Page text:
New guidelines from the U.S. Preventive Services Task Force recommend all Americans ages 15 to 64 are screened for HIV as they are for cholesterol, the AP reports:
The updated guidelines will bring this long-simmering issue before doctors and their patients again — emphasizing that public health experts agree on how important it is to test even people who don’t think they’re at risk, because they could be….And if finalized, the task force guidelines could extend the number of people eligible for an HIV screening without a copay in their doctor’s office, as part of free preventive care under the Obama administration’s health care law. Under the task force’s previous guidelines, only people at increased risk for HIV — which includes gay and bisexual men and injecting drug users — were eligible for that no-copay screening."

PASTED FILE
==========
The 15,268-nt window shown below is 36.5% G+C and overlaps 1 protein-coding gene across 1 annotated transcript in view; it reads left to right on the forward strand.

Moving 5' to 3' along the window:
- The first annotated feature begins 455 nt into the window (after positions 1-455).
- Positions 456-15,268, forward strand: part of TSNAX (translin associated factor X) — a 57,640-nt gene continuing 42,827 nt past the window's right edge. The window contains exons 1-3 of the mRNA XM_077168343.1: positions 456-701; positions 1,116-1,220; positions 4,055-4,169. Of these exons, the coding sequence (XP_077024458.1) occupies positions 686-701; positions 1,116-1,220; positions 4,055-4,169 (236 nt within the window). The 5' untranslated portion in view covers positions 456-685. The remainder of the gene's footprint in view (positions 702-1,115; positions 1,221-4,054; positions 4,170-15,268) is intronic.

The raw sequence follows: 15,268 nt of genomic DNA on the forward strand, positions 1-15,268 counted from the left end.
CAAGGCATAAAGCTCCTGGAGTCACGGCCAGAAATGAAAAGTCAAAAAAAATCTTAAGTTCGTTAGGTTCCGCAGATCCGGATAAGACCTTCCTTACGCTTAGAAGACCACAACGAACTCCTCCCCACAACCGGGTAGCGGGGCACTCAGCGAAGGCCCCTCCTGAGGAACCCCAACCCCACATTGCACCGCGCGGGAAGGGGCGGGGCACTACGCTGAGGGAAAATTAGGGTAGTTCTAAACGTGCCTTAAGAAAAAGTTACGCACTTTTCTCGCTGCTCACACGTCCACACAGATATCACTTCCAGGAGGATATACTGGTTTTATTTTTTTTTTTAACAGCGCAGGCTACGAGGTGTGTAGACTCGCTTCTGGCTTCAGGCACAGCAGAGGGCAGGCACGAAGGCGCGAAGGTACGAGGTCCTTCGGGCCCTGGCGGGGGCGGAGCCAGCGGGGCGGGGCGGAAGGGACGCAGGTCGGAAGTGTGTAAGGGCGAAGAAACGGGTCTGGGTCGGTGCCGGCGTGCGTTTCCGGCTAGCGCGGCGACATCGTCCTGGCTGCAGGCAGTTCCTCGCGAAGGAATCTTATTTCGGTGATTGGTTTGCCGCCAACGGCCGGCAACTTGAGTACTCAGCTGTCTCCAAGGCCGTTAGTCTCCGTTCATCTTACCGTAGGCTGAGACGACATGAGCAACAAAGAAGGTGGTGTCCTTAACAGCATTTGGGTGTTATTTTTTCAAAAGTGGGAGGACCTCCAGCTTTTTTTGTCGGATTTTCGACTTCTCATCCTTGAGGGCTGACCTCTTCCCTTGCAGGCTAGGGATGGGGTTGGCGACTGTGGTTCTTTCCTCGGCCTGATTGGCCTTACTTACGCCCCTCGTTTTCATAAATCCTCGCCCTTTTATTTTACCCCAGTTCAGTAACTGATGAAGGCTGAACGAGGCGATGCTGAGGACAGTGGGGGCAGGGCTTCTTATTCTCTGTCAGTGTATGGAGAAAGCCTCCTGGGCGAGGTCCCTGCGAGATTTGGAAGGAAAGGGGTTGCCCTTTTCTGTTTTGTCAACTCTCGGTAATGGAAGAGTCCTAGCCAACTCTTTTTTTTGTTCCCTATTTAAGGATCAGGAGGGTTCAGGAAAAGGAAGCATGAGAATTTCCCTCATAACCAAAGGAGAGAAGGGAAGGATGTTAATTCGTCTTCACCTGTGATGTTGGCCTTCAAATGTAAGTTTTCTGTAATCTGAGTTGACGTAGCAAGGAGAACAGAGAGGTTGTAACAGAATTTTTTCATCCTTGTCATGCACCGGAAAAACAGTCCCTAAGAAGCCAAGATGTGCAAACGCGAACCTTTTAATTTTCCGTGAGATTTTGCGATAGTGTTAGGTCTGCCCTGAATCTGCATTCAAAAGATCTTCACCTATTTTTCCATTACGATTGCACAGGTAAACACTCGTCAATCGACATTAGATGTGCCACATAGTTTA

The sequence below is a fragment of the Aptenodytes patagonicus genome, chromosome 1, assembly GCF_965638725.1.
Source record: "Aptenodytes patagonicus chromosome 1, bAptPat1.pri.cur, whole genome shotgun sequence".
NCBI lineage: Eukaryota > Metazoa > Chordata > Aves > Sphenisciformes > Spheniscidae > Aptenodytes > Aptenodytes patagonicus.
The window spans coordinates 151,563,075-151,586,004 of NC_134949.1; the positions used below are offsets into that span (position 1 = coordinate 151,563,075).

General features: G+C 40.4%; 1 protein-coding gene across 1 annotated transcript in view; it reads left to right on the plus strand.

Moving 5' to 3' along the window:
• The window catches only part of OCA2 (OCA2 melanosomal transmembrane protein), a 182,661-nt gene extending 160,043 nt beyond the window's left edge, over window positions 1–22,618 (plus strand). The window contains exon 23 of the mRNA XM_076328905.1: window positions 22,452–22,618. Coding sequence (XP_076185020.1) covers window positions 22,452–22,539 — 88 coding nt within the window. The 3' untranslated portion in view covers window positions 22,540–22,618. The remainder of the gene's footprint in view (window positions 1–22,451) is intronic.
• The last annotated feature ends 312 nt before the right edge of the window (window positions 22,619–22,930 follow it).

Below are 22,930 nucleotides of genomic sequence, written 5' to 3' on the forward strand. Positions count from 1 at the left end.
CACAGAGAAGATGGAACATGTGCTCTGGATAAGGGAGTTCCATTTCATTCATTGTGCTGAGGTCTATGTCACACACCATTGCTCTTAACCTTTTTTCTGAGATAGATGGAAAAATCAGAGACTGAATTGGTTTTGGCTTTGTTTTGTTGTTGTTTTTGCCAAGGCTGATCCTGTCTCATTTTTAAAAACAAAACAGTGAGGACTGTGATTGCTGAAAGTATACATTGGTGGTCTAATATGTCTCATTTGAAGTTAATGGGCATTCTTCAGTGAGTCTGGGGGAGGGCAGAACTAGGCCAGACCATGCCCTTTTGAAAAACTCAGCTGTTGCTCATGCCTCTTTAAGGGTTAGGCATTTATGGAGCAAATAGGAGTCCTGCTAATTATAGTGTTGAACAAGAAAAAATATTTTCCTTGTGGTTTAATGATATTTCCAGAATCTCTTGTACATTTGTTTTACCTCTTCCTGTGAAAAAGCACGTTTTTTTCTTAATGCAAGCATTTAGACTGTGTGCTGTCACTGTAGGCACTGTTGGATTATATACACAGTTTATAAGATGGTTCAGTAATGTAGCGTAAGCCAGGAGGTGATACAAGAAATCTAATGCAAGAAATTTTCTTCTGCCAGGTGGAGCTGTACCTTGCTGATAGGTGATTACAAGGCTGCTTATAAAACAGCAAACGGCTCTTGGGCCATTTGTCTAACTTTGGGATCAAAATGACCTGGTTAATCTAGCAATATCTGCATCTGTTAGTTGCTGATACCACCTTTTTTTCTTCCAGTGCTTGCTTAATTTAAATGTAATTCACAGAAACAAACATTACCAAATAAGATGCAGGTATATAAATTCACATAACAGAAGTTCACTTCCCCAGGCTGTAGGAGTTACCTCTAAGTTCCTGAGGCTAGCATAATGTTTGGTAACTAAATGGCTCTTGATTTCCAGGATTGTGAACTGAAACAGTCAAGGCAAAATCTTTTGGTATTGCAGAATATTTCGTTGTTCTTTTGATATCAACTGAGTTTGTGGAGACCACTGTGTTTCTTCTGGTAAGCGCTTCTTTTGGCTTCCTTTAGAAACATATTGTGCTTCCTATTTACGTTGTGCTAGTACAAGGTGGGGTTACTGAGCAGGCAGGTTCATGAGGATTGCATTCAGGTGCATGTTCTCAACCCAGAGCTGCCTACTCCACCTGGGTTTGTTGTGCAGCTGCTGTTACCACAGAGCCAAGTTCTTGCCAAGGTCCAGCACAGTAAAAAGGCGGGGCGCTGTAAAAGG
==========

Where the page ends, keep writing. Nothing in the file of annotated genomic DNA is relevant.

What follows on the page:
Every year, about 50,000 individuals in the U.S. are newly infected with HIV, according to the Centers for Disease Control and Prevention. As of December 2011, the agency estimated that 1.2 million Americans had the virus, but it also noted that as many as 240,000 were not aware of it.
Says Chris Collins, Vice President and Director of Public Policy for amfAR, The Foundation for AIDS Research, in a statement to Towleroad: “Too many people living with HIV don’t know it and too often health care providers don’t offer their clients an HIV test. Today’s recommendation sends a clear message that screening for HIV should be a normal, routine part of appropriate health care. It’s an important step forward in connecting people to the lifesaving care they need.”